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Tag Archives: 1960s

March 27

March 27, 1961 – The Snow White Grotto Opens in Disneyland

“Nestled amid the greenery near Sleeping Beauty Castle, the lovely little water wonderland adorned with handcrafted figures of Snow White, Doc, Dopey, Bashful, Sleepy, Happy, Grumpy and Dopey…”

On March 27, 1961, the Snow White Grotto area opened in Disneyland, just outside of Sleeping Beauty Castle. The grotto came about due to a collection of marble sculptures that Walt had ordered from Italy, and Imagineer John Hench was asked to create an area to display them. Hench was dismayed, however, to find that Snow White and the dwarfs were the same size (this sizing issue apparently was traced back to a package of Snow White gift soaps, from which the models were based, which featured the characters all the same size), and used “forced perspective” to make it appear that Snow White was larger than the dwarfs. The marble statues have since been replaced by fiberglass statues after the marble became discolored through the years. The area also features a wishing well, where guests can throw coins and make their wish, with the proceeds donated to charity. In 1983, the original voice of Snow White, Adriana Castelotti, was asked to come in and rerecord “I’m Wishing” for the New Fantasyland opening. The song is heard over the waterfall and echoing back from the well.

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March 23

March 23, 1967 – The Special Cartoon Scrooge McDuck and Money is Released

“It’s gotta circulate, circulate, come out of the woods; stimulate, motivate, service and goods. It’s no nest egg to incubate, money’s got to circulate!”

On March 23, 1967, the special short film Scrooge McDuck and Money premiered. It was the first film appearance of the popular comic book character. It was written by Bill Berg, directed by Hamilton Luske, and featured veteran voice actor Bill Thompson as Scrooge McDuck.

The short begins with Scrooge in his vault, singing to his money. Huey, Dewey, and Louie watch on as he starts to embrace the coins, and they share with him their piggy bank, as they have saved up $1.95. Scrooge asks them what they plan on doing with the money, and they ask him to save it for them so they can be as rich as he. While he is willing to help them save, he tells them that they need to learn more about money itself. He begins with the history of money, starting with how Roman soldiers were paid with salt. They then see an old dubloon to learn about the history of “bits” before moving to Greek obals: coins so tiny they were carried in the mouth. Scrooge then explains that there was a time where money was nonexistent, and a musical number is used to explain how money came to be. The boys wonder why a few billion can’t be printed, which concerns Scrooge, as the term “billion” is thrown around so casually; if there isn’t anything to back up the money printed, then inflation occurs. Scrooge then explains to the boys about economics and budgeting, before going into income taxes. He convinces the boys to make a sound investment to get their money to work. He gets them to invest in his company, but doesn’t hesitate to charge them a “three-cent fee” for his advisement.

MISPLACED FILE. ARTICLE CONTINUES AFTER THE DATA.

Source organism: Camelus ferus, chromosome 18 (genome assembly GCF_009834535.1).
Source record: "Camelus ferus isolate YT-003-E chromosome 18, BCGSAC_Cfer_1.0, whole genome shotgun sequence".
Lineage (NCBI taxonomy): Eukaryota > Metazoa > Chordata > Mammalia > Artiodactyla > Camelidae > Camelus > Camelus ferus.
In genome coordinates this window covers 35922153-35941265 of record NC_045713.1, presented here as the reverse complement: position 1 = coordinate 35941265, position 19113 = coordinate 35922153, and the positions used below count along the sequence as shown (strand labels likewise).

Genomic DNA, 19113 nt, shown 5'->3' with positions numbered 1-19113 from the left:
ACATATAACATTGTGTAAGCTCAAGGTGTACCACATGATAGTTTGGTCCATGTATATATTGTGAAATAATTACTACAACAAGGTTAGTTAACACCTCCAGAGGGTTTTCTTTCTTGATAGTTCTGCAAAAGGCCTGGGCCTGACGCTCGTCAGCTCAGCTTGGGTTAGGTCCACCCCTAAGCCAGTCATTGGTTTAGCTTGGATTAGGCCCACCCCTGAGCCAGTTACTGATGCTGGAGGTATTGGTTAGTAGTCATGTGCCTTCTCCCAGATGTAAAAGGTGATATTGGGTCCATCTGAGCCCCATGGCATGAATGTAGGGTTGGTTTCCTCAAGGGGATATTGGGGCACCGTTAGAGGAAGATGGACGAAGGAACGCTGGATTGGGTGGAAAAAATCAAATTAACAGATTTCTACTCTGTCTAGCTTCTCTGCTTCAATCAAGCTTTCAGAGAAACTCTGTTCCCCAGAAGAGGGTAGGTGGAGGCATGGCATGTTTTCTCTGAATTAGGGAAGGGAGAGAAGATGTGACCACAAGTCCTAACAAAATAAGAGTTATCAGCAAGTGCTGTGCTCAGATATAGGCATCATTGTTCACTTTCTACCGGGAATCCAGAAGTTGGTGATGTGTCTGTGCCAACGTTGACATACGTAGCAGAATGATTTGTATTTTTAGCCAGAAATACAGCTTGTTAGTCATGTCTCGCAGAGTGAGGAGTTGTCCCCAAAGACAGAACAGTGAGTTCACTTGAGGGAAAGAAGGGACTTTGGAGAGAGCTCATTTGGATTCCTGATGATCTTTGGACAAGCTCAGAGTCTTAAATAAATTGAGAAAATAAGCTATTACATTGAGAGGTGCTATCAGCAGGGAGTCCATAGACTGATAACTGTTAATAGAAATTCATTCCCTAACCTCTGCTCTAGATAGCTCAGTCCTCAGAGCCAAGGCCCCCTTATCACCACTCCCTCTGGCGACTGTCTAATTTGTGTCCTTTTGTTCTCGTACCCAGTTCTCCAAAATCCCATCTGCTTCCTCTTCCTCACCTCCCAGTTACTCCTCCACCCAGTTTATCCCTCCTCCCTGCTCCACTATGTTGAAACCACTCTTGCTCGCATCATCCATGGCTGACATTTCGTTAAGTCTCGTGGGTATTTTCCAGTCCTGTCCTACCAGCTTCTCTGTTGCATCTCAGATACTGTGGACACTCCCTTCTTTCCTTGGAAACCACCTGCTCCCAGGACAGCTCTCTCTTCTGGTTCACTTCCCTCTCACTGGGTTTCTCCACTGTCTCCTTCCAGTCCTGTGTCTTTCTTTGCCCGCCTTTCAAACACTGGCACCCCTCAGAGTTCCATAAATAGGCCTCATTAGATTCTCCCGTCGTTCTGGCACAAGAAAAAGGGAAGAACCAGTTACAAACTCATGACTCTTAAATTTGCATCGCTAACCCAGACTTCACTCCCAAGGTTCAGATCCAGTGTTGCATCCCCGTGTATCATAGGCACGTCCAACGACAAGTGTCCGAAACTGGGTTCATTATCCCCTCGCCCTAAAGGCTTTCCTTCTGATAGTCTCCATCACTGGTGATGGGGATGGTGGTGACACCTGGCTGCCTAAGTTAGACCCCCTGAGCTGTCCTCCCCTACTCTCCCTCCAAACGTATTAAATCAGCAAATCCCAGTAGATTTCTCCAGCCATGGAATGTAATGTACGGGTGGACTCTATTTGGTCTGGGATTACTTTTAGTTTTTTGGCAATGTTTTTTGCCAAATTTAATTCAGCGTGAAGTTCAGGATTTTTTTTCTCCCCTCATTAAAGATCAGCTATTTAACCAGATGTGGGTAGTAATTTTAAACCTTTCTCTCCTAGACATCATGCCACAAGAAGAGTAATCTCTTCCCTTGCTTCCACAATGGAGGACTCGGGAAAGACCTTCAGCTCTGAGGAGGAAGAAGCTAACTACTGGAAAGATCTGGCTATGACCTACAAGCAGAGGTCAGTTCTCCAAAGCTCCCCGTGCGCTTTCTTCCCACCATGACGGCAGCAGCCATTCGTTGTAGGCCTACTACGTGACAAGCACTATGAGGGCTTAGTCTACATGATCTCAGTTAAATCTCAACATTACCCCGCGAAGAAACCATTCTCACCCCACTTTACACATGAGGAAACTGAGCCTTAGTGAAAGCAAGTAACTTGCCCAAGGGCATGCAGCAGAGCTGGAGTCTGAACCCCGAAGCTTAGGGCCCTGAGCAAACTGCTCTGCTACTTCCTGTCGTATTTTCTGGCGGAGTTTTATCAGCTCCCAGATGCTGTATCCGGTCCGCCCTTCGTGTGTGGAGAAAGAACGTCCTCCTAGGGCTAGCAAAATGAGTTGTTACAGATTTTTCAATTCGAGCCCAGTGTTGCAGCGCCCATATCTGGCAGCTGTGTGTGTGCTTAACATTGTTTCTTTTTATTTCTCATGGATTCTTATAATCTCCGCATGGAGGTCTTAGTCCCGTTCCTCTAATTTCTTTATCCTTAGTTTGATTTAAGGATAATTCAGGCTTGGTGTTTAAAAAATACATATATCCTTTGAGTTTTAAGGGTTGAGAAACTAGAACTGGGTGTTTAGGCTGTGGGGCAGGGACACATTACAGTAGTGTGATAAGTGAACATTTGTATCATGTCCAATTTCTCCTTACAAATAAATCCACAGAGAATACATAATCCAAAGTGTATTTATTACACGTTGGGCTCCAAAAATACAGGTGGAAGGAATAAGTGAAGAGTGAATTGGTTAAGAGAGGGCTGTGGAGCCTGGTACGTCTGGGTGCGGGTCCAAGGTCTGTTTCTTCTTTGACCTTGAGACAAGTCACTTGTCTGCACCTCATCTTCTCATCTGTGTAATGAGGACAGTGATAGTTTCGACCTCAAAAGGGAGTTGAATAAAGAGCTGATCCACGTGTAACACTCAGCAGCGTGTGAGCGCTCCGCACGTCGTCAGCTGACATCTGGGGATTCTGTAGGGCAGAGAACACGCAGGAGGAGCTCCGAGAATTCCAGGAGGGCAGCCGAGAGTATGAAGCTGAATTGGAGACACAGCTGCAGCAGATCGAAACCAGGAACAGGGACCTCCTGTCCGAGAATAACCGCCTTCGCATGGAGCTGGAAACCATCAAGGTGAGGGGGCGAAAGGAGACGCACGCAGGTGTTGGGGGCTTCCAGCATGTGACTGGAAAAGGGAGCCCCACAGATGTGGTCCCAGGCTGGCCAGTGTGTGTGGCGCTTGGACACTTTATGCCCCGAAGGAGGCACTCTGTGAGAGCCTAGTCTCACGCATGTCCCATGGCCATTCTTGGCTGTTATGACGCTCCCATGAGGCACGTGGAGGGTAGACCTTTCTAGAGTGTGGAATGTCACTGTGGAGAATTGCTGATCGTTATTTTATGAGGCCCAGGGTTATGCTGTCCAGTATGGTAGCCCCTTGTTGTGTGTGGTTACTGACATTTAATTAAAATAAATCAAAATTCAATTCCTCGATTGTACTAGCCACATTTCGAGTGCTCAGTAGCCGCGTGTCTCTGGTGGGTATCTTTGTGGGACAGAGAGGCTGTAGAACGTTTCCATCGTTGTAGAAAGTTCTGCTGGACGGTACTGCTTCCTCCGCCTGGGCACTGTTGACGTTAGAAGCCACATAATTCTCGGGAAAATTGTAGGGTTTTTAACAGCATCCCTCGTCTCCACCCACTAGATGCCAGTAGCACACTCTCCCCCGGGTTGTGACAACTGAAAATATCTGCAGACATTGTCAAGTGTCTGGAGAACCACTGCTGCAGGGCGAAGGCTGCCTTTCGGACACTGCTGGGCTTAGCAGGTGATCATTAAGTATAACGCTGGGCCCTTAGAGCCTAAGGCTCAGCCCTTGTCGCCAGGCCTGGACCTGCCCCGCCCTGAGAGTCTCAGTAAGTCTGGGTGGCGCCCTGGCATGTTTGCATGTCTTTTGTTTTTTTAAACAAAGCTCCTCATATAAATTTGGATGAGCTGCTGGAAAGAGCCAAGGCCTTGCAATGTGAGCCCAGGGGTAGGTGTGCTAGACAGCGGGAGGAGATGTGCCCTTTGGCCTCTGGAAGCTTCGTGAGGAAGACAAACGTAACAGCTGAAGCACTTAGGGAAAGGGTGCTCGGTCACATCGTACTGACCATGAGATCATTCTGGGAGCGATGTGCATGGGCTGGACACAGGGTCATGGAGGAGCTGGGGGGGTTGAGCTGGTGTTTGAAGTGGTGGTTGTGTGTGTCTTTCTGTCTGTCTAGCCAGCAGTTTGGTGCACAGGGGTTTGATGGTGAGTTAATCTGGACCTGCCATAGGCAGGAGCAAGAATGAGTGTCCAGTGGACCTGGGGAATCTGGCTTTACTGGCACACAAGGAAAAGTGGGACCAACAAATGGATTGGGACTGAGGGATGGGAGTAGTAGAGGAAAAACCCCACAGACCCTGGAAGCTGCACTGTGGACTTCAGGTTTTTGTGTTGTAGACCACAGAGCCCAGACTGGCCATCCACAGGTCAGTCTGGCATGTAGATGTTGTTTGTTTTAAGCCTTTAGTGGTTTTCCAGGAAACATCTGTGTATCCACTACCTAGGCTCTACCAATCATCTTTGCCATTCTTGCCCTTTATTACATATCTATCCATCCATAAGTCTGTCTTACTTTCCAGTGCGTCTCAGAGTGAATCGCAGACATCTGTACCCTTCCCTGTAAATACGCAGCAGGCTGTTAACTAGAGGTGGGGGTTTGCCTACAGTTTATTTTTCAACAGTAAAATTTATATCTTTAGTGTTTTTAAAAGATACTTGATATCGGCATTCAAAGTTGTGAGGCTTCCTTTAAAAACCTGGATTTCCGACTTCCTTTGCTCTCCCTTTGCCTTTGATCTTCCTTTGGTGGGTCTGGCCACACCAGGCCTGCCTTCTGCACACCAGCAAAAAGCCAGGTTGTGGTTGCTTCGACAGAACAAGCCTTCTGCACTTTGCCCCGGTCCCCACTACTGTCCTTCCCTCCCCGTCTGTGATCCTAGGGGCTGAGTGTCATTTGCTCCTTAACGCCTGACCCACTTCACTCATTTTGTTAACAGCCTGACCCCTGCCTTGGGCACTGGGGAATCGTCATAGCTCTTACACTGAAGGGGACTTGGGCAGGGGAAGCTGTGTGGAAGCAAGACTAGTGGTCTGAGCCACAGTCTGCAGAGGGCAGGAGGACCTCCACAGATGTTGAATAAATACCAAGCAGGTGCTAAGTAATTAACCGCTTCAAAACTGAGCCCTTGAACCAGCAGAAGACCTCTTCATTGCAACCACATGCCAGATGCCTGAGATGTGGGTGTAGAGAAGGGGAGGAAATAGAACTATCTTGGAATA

March 4

March 4, 1962 – The Restaurant Don DeFore’s Silver Banjo Closes in Disneyland

“Down on New Orleans Street Over in Frontierland Near Tom Sawyer Island is Don DeFore’s Silver Banjo in Enchanting Disneyland. Finest Barbecue this side of the Mississippi!”